The Thorburn painting of The Duke surrounded by his grand-children in the library at Stratfield Saye. The boy in blue became the 4th Duke.

I believe that one of the reasons the Duke of Wellington remains eternally fascinating is because he was quite a complex human being who, like each of us, had many sides. One of the most endearing of these was his love of children, which is puzzling considering the stilted and often painful relationship he had with his own two sons. Wellington enjoyed the company of children from the time he was a young adult, playing with the Duke of Richmond’s children in Ireland and racing the Duke through the park whilst each of them rode a child piggyback. There are many other instances of the Duke’s playful side, including the following: 

The Life of Wellington by Sir Herbert Maxwell

14th June, 1815.
“The Duke of Wellington seems to unite those two extremes of character which Shakespeare gives to Henry V.—the hero and the trifler. You may conceive him at one moment commanding the allied armies in Spain or presiding at the conference at Vienna, and at another time sprawling on his back or on all fours upon the carpet playing with the children.

A Sketch of the Life of Georgiana, Lady de Ros  By Blanche Arthur Georgina Swinton

The Duke’s kindness to children is well-known; when he invited his friends to visit him, their children were always included; and on one occasion, passing through the room where some of his juvenile guests were at tea (I rather think the present Premier was one!), he was very angry at finding they had no jam, and instantly gave orders it was never to be omitted! When my little girl of five years old—his god-daughter—worked him a pincushion, he apologised for his delay in writing to thank her! When we assembled for dinner, we usually found the Duke, who had dressed early, engaged in a regular game of romps with the children, who came down on purpose for what they called the Battle of Waterloo, which commenced by one of them throwing a cushion at the newspaper the Duke was reading.

Wellington the Beau by Patrick Delaforce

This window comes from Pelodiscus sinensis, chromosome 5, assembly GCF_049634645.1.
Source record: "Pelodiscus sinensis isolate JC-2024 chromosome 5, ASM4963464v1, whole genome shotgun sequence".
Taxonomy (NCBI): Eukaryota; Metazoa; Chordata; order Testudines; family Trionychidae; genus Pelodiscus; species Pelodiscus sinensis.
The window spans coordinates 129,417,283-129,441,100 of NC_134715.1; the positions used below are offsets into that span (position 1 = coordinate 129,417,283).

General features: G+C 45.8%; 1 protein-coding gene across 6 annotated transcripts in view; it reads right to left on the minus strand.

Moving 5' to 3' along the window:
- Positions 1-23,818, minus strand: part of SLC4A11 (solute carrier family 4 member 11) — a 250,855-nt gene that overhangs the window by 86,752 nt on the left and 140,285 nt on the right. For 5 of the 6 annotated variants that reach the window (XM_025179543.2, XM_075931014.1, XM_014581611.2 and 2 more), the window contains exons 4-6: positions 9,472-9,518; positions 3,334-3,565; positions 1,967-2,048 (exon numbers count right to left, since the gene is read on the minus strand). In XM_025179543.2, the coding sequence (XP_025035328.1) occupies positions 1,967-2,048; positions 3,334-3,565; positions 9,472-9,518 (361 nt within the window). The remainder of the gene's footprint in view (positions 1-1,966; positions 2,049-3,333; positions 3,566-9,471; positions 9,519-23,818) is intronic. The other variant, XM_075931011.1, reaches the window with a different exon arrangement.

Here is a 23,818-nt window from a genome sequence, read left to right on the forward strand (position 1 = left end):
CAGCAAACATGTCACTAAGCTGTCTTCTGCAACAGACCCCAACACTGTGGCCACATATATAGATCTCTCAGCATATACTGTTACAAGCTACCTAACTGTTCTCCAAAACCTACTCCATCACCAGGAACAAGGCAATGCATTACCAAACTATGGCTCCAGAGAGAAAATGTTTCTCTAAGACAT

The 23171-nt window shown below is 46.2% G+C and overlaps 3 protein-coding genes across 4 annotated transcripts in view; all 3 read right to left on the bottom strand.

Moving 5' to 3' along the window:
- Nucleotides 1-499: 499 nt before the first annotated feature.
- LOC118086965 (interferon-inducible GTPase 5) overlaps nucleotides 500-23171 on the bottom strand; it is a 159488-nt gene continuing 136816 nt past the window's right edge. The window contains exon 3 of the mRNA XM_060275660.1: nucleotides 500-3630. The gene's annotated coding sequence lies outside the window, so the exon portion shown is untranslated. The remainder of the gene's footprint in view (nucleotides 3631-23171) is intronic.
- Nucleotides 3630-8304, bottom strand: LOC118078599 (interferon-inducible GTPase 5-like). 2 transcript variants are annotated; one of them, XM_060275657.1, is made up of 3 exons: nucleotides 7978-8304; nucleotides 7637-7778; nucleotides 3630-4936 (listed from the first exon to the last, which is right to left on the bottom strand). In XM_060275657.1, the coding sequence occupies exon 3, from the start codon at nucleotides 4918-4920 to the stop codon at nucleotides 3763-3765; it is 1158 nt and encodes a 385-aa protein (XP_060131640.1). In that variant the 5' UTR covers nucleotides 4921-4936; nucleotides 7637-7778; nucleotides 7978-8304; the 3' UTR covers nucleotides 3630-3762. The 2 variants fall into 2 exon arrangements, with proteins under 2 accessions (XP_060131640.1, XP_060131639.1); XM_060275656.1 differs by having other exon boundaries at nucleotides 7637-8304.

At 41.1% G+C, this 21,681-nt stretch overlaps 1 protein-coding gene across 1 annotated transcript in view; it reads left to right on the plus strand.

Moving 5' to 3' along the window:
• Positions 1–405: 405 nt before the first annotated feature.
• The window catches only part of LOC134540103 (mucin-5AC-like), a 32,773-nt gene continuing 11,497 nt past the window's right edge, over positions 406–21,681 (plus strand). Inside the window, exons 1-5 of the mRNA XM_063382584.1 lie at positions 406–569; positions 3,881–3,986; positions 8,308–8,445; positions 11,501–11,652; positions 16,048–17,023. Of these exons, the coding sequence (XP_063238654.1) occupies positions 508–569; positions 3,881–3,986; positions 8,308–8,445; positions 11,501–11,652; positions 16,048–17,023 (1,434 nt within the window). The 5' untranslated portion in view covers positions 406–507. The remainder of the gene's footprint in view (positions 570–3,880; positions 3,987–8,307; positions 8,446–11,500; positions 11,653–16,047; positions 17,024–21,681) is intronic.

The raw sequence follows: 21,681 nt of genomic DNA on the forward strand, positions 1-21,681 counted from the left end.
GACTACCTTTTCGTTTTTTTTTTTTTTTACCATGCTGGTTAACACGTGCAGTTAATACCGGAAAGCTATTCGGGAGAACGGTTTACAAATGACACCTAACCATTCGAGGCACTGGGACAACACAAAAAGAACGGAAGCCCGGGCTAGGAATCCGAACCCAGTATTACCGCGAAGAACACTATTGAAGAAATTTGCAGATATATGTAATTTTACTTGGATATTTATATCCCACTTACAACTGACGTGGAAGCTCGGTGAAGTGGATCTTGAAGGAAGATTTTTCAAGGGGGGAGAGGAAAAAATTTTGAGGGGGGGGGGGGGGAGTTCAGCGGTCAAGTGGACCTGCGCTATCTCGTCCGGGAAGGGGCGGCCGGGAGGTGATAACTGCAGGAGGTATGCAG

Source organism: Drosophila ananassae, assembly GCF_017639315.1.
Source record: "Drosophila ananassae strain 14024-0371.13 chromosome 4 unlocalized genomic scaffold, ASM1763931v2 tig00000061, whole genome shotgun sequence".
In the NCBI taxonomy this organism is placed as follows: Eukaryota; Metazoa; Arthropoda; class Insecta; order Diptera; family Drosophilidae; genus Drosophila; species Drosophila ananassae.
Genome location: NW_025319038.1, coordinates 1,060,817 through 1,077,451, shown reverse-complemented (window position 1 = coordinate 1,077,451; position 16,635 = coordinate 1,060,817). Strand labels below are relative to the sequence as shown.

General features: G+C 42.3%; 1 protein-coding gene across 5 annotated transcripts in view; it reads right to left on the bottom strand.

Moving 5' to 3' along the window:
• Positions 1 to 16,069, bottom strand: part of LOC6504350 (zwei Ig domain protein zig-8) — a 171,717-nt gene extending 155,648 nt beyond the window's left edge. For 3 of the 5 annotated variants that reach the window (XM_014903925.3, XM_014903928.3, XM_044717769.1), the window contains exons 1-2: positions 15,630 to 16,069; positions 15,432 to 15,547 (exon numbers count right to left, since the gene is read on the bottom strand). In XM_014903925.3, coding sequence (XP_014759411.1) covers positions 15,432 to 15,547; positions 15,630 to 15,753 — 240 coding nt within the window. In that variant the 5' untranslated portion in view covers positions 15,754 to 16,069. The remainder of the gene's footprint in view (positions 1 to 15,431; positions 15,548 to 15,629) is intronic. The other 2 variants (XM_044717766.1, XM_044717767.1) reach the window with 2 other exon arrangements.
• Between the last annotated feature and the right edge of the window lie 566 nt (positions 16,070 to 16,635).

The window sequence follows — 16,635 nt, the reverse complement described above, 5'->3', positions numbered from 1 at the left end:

Of Mary, the second Lady Salisbury. Not only were her first three children named after the Duke – Sackville Arthur born in 1848, Mary Arthur in 1850 and Arthur born in 1851; but she convalesced after each confinement at Walmer Castle. Every summer she and her offspring spent happy weeks there and the old Duke regarded them as his own grandchildren. . . . . He designed medals for them made up of shillings and ribbons, and allowed `Your Babes’ to romp where they wished. He devised a baby jumper machine for them to be suspended safely from the ceiling. The conqueror of Europe was such a genial lover of very small children. 

Notes of Conversations with the Duke of Wellington, 1831-1851  by Earl Philip Henry Stanhope Stanhope

The Duke has now staying with him (at Walmer Castle) two little children of Lord and Lady Robert Grosvenor, who are gone abroad, and his conduct to these chicks displays a kindheartedness and warmth of feeling such as their own parents could not surpass, but such as the Duke displays to all. Lady Mahon was told by Lady Mary Grimston who was staying in the house, that the children having expressed their desire to receive letters by the post, the Duke every morning writes a little letter to each of them, containing good advice for the day, which is regularly delivered to them when the post comes in.

While he had a playful side, Wellington also had a sense of responsibility where the welfare of children was concerned. He and the Duchess of Wellington took in and cared for the children of family and friends whenever the need arose, including the two sons of his brother, Henry, who was unprepared to care for them when his wife left him for the Marquess of Angelsey. At Walmer, Wellington took it upon himself to visit the children of his neighbor, Mrs. Jenkins, whilst that lady was away. The two mites suffered a bout of measles and Wellington sent his own doctor to see them every day and every day wrote to Mrs. Jenkins to keep her up to date on their recovery. Below you will find further examples of Wellington’s quiet benevolence, although I’m certain there are many more that will never come to light. 

Wellingtoniana: Anecdotes, Maxims, and Characteristics, of the Duke of Wellington, Volume 4  edited by John Timb

During the late war in the Punjab, Captain Field, of her Majesty’s 9th regiment of foot, was killed in action at Ferozepore. His widow sailed down the Ganges with her three children (two daughters and a son) for Caleutta, on her way to England. The daughters both died of cholera at Caleutta. Mrs. Field, with her only remaining child, then embarked for her native country; but she herself died on the passage, and was committed to the deep off St. Helena, consigning her orphan son to his grandfather, Captain Farrant, whose death occurred before the ship’s arrival. Captain Farrant’s widow (stepmother to Mrs. Field) took charge of the poor child; and her sister, Miss White, addressed the Duke of Wellington, as Commander-in-Chief, in the little orphan’s behalf. The following was the highly characteristic reply of the illustrious Duke :—